Military Surplus

Necessity is the Mother of Invention

At a weapon workshop in Misrata, a Libyan volunteer fixes a UB-32 rocket launcher pod, attached to the back of a pickup truck on May 28, 2011. The UB-32, a launcher designed to fire Russian S-5 rockets, is normally mounted on an aircraft. (Reuters/Zohra Bensemra)

In 1985, Doc Brown needed to travel […]

Military Surplus, Spaceheads

Return of the Starfighters

The Lockheed F-104 Starfighter was an interceptor aircraft built starting in the 1950s. It had a relatively short life in the US arsenal, being retired in 1975, but remained in use by foreign militaries until 2004. NASA flew their F-104s as chase planes and for research until the 1990s. Most F-104s in the US have been long relegated to sitting on sticks in front of Air Force bases or on static display in museums.

Until now.
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AT Hall of Fame, Military Surplus

The Soplata Airplane Sanctuary

Among a stand of trees near Newbury, OH sits a little collection of junked aircraft. Walter Soplata, the son of Czech immigrants, began buying surplus aircraft in 1947 while working at a company in Cleveland that scraps such aircraft. He is a true Toasterhead because he couldn’t bear the thought of these magnficent machines being dismantled and reprocessed into pop cans and carabiners. So, he started buying the rarest ones and transporting them to his back yard.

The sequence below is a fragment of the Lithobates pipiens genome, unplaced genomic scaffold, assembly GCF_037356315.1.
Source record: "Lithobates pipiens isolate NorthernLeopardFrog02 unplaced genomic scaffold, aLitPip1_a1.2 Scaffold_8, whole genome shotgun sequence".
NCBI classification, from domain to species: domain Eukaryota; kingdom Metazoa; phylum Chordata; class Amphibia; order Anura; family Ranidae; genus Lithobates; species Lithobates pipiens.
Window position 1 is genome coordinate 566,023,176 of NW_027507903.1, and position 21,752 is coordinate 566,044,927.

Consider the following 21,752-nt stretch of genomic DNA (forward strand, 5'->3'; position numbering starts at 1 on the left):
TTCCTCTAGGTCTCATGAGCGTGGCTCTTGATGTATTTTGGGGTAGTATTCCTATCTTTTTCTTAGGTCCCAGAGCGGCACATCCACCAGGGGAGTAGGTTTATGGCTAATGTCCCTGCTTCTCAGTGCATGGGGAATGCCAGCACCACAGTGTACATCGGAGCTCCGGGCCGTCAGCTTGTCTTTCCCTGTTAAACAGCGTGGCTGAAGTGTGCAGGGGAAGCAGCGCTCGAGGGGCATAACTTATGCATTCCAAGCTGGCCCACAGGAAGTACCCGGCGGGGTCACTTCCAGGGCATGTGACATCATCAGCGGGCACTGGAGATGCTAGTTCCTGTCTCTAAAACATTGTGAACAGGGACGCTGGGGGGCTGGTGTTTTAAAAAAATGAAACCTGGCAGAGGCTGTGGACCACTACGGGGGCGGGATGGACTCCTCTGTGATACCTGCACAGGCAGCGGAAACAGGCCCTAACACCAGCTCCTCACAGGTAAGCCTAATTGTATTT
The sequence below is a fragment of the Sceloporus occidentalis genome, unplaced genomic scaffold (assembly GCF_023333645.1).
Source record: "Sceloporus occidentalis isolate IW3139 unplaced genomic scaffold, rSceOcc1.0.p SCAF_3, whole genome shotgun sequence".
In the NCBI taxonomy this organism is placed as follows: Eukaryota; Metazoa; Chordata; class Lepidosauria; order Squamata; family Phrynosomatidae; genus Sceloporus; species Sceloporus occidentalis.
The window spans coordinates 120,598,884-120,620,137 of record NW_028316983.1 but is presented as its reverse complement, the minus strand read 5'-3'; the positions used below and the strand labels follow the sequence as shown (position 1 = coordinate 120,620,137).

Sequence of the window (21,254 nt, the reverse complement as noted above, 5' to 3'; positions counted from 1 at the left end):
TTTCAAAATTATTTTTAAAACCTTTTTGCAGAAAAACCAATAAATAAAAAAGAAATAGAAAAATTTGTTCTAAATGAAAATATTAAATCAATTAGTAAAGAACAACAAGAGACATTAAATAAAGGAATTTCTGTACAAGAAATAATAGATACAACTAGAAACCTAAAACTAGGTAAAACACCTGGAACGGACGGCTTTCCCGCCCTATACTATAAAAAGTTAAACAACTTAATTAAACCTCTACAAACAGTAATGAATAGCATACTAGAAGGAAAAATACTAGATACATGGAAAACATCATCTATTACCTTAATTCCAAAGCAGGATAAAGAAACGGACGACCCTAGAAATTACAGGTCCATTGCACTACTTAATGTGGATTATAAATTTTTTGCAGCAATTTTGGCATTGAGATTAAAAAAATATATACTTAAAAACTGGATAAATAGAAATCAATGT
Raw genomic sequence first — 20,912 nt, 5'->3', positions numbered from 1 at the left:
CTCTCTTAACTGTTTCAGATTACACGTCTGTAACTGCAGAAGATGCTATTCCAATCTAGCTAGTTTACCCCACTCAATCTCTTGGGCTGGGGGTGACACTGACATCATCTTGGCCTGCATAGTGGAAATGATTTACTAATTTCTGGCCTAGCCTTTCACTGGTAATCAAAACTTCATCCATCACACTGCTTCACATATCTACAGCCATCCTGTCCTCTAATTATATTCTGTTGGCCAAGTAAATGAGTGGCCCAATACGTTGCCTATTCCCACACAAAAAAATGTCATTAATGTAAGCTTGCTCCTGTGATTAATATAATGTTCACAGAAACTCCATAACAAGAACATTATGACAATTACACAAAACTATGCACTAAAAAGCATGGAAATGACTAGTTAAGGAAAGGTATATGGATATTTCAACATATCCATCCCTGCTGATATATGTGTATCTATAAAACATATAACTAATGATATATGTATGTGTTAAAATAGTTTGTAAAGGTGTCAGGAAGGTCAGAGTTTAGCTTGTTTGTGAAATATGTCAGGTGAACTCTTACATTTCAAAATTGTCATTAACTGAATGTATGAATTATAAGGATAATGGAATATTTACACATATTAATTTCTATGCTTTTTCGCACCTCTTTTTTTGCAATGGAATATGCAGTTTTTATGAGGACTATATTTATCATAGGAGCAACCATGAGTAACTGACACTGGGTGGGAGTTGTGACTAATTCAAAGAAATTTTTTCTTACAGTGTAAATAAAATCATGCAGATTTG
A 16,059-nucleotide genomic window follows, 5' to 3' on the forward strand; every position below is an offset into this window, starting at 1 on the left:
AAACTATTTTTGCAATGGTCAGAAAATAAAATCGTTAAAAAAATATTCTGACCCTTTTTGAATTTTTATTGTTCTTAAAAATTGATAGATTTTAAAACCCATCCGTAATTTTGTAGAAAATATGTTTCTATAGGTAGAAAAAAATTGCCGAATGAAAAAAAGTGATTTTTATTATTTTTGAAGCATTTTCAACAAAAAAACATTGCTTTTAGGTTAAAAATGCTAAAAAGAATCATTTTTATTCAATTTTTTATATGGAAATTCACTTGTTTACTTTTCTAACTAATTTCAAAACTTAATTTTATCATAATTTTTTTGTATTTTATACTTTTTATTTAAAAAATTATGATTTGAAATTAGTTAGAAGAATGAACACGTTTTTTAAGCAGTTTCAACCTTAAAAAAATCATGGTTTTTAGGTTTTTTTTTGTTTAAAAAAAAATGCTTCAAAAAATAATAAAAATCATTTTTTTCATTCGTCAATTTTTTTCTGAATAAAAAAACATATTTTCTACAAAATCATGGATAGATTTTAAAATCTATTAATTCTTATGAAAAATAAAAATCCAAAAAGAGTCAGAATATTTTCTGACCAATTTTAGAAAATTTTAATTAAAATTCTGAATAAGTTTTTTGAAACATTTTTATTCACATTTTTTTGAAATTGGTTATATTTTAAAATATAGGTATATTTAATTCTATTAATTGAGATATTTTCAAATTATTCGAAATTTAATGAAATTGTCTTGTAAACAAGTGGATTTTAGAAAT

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Military Surplus, Technostalgia

Before GPS There Was LORAN

LORAN Transmitter Bank

Near the beginning of WW2, the British developed a method of navigation using radio waves they called the GEE System. The GEE system transmitted radio “blips” from a master and two slave stations. The timing of the “blips” was fixed and maps were developed with hyperbolic lines showing the fixed […]

Military Surplus, Stealth Week

Sweden’s Hidden Naval Bunkers


Engineerd’s earlier Stealth Week post on Hidden Swiss Defenses reminded me of a couple of pictures I’d seen several years ago of hidden naval tunnels in Sweden. I finally got the chance this morning to track them down on greenhulk.net, a personal watercraft forum I’ve been known to frequent. The pics are as cool as I remembered them.
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